Autism Speaks to Fund $5.2 Million in Genetics Studies for Early Biomarker Diagnosis
Posted Apr 09 2010 12:00am
GenomeWeb.com reports on $5.2 million in Autism Speaks grant money allocation. Proteomics is defined as, "the study of genetics which refers to all the proteins expressed by a genome; proteomics involves the identification of proteins in the body and the determination of their role in physiological and pathophysiological functions." Genomics is "the study of all of the nucleotide sequences, including structural genes, regulatory sequences, and noncoding DNA segments, in the chromosomes of an organism." Bold markings are the ours, not the article's. Does this point to prenatal testing as the goal? How "early" is early diagnosis?
Autism Speaks Funds New Genomics Programs April 09, 2010
NEW YORK (GenomeWeb News) – Autism advocacy organization Autism Speaks will fund genomics and proteomics studies through a set of new grants announced this week totaling $5.2 million.
Of these grants, nearly $900,000 will fund two three-year studies involving genomics and proteomics, including an effort to discover biomarkers that could be used to diagnose autism spectral disorder earlier, and research into a gene that could be used in development of a better animal model for studying autism-related genetics.
One Autism Speaks grant will give $449,000 to the Institute of Biotechnology at the University of Cambridge for a project to seeking to identify a serum-based panel of biomarkers for minimally-invasive early diagnosis of ASD and for the potential for distinguishing various subtypes of the condition using proteomic platforms.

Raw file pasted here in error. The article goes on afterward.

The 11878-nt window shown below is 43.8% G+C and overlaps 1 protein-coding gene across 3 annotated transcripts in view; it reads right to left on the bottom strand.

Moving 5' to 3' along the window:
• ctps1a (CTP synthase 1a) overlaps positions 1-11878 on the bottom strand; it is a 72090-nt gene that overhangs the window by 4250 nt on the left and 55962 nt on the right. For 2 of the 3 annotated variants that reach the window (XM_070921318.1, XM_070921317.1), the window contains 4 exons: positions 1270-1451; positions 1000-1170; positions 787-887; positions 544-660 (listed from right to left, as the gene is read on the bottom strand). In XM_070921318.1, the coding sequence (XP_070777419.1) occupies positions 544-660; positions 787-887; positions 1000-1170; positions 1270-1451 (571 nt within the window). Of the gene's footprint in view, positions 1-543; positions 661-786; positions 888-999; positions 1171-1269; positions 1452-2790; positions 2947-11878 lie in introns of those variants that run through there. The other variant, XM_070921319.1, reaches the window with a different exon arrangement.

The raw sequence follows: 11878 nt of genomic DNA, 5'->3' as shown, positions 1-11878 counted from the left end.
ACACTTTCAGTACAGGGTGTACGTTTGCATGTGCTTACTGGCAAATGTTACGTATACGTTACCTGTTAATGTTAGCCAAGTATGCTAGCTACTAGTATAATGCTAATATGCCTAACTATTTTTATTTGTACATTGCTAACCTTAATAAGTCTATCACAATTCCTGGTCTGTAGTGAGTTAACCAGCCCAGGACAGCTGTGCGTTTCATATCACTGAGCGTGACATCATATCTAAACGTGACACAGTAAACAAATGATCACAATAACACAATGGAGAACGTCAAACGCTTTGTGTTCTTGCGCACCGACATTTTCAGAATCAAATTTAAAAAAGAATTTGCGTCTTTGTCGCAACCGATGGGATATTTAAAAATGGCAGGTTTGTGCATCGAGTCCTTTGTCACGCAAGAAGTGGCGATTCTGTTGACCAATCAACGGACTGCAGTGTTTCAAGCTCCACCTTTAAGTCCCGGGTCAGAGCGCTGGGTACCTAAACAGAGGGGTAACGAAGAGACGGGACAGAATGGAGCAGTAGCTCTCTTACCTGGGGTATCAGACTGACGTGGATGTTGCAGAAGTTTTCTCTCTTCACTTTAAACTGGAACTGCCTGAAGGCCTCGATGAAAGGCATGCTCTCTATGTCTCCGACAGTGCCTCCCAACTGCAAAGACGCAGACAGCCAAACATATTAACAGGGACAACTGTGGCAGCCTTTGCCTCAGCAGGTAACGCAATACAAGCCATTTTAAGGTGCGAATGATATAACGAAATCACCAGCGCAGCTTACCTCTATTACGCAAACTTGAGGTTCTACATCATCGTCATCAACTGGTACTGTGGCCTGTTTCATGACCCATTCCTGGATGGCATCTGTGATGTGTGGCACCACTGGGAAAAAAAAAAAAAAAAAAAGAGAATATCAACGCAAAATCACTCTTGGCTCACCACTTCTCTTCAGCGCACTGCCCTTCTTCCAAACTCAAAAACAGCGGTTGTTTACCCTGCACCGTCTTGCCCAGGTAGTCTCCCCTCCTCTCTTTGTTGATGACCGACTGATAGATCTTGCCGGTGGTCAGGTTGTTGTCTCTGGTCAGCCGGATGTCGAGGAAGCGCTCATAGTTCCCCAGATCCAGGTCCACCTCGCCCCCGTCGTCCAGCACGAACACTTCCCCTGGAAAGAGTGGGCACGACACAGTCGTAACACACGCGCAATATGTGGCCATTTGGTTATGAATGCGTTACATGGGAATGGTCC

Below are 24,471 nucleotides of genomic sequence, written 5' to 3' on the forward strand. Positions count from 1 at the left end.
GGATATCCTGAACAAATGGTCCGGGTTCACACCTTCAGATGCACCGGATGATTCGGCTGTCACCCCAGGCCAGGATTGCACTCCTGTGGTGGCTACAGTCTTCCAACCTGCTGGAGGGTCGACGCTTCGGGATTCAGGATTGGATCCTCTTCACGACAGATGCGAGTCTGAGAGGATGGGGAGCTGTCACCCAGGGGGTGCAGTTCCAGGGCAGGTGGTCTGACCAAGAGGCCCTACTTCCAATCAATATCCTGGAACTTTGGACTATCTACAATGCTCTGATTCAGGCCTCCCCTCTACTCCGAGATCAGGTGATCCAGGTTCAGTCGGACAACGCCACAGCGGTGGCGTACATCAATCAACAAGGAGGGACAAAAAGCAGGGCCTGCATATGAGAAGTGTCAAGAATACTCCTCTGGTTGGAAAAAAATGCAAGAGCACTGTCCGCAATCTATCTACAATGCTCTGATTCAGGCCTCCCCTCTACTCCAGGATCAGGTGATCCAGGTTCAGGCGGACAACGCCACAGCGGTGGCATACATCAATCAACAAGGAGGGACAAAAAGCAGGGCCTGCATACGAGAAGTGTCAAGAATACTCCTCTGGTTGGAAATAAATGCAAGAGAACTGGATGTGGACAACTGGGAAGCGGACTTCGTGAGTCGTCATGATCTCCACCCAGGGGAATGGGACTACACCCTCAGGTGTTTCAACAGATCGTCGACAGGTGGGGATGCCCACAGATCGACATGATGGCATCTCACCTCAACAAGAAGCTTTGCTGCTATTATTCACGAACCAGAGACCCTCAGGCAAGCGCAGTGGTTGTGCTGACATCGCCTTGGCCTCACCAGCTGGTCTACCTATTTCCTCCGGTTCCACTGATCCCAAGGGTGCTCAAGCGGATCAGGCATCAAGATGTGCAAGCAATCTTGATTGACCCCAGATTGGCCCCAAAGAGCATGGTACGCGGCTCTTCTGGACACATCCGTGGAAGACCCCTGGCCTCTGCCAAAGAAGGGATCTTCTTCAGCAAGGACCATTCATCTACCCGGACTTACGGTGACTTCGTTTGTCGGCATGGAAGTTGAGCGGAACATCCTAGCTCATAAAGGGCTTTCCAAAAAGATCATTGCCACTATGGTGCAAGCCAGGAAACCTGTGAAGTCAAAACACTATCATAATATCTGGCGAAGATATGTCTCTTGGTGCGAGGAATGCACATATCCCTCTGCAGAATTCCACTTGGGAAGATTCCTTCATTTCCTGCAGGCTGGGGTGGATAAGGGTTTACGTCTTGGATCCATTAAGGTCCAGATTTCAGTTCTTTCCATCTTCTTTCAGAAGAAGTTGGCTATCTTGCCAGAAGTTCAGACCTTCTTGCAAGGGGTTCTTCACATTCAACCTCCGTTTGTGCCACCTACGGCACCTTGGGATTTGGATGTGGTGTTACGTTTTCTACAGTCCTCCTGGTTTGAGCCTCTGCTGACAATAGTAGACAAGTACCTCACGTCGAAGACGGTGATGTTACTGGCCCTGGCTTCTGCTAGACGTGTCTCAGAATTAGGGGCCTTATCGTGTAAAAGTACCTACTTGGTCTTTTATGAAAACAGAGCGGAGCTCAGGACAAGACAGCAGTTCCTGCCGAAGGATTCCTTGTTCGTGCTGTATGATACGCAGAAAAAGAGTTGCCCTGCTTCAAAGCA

Cambridge researcher Sabine Bahn will serve as principal investigator on the grant. Her team has already identified a prototype panel using the Luminex xMAP platform that can distinguish Asperger’s subjects from matched controls in a small clinical cohort.
The team plans to develop this panel further through profiling analyses of additional cohorts that reflect the spectrum of the condition using age and gender-matched controls. The second phase of the project will test the prototype panel using larger cohorts to identify the most robust biomarker patterns for identifying ASD at the earliest possible clinical phase. The availability of these panels is expected to enable increased understanding of the underlying molecular mechanisms involved in ASD, earlier diagnosis of affected individuals, early intervention approaches, and identification of potentially novel treatment strategies.
A $450,000 grant to Yong-Hui Jiang of Duke University will fund research on the molecular pathogenesis of ASD. The project will focus on mutations in the SHANK3 gene that have been found in a small but significant number of individuals with ASD.
Jiang’s team will dissect the SHANK3 protein network, assess its synaptic structure and function, and evaluate behavioral changes in an ASD animal model the team already developed.
Results from this study may be used to understand the role of SHANK3 in synaptic function or to produce a valid mouse model to dissect the pathogenesis of ASD using cutting-edge neurobiological and neuroimaging techniques in the future.
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